The search for solutions is often undertaken without giving due attention to causes. For instance, one needs eyes to read, and as a result, one might assume that problems in learning must be related to how we see. In this case, the truth is counterintuitive. Jeanne S. Chall has written that “The reading gaps of the deaf as compared to the blind seem almost a contradiction. The blind are the better readers. This happens because reading is closer to hearing than to seeing.” Perhaps we can modify Dr. Reid Lyon’s approach to discovering what should be done to focus on the true core issues regarding causes for the lack of improved outcomes for students in spite of decades of meaningful research.
How do effective teachers acquire a meaningful depth of knowledge?
Why do many teachers lack a meaningful depth of knowledge?
How can a lack of meaningful depth of knowledge be prevented?
Decades of consistent, rigorous, and replicable research have informed us on what is wrong and what should be done to help. Some refer to this observation as “settled science.” Nevertheless, when confronted with the underwhelming impact that such research has had, we continue to address our limited resources to determine what constitutes a meaningful depth of knowledge when we should be focusing on logistics and the ability to distribute that which has already been stockpiled.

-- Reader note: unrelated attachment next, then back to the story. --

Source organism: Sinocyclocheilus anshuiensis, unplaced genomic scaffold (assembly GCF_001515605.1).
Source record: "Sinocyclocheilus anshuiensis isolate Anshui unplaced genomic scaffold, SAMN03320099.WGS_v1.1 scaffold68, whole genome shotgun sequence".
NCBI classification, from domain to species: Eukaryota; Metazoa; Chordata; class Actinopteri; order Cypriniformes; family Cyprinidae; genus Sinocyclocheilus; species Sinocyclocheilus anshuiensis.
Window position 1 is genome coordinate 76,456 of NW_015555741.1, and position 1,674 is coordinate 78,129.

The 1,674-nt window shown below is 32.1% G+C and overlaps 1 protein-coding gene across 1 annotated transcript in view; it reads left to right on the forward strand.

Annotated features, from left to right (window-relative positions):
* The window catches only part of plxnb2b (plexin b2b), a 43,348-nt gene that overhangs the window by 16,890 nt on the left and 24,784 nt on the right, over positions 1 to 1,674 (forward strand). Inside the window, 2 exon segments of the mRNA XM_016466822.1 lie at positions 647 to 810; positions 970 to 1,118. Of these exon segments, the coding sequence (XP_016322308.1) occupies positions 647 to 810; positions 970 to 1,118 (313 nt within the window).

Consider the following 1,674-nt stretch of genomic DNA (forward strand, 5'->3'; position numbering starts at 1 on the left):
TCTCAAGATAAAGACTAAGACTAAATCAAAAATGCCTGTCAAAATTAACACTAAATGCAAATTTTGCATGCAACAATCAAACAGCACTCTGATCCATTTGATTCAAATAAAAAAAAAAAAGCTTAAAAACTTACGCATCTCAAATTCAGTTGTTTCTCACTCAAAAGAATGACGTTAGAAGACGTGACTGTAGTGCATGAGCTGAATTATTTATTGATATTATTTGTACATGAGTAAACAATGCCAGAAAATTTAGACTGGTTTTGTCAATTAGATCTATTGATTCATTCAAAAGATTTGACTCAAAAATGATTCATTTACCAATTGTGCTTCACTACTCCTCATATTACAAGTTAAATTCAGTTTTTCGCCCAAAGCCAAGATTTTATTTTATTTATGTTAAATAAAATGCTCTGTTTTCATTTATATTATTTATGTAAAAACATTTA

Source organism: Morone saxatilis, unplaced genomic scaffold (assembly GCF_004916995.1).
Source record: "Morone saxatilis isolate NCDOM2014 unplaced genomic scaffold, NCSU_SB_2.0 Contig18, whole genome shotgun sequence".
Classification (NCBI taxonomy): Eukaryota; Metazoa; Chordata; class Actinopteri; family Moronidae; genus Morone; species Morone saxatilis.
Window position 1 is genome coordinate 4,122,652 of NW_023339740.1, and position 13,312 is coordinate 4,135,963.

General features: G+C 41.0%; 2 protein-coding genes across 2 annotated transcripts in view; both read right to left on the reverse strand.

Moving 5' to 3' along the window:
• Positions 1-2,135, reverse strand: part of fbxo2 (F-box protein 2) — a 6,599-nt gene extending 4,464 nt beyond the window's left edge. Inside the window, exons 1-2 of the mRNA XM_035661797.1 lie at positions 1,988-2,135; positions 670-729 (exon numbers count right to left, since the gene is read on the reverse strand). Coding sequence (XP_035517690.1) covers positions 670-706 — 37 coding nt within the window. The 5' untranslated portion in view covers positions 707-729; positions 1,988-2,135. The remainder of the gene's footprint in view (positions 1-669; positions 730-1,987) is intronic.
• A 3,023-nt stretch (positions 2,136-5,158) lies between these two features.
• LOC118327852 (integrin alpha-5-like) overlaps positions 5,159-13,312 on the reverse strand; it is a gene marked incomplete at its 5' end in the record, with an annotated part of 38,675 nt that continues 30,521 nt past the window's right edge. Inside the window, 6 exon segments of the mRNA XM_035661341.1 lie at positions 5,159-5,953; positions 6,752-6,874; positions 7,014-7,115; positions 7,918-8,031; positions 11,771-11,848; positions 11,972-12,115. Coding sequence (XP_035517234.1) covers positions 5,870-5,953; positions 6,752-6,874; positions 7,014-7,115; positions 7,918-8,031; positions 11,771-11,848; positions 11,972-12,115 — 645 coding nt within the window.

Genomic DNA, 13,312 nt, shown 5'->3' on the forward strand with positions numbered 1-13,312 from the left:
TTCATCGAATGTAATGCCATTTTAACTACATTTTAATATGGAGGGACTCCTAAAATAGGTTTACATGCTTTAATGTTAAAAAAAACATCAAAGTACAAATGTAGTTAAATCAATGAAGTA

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About the Author
Emerson Dickman, JD (www.emersondickman.com) is a special education attorney and child advocate specializing in the representation of children and adults with disabilities for over 40 years. He has often credited his wife, Georgette, and his children for the passion with which he pursues his life's work. His own experience as an individual with dyslexia has deepened his understanding and sensitivity to the special needs of individuals with disabilities and the concerns of their families.
His four decades of experience in the education sphere give him the depth of knowledge to support families to ensure their child's needs are being appropriately met by the programs and services provided in school.
He is past-President of the International Dyslexia Association and was a founding member of the consensus committee gathered in 1992 to create the legal definition for dyslexia. He speaks about dyslexia on the national and international state, promoting awareness and advocacy. He, along with his wife, Georgette Dickman, won the Margaret Byrd Rawson Lifetime Achievement Award from the International Dyslexia Association in 2012. He is currently a partner in the firm of Manes and Weinberg.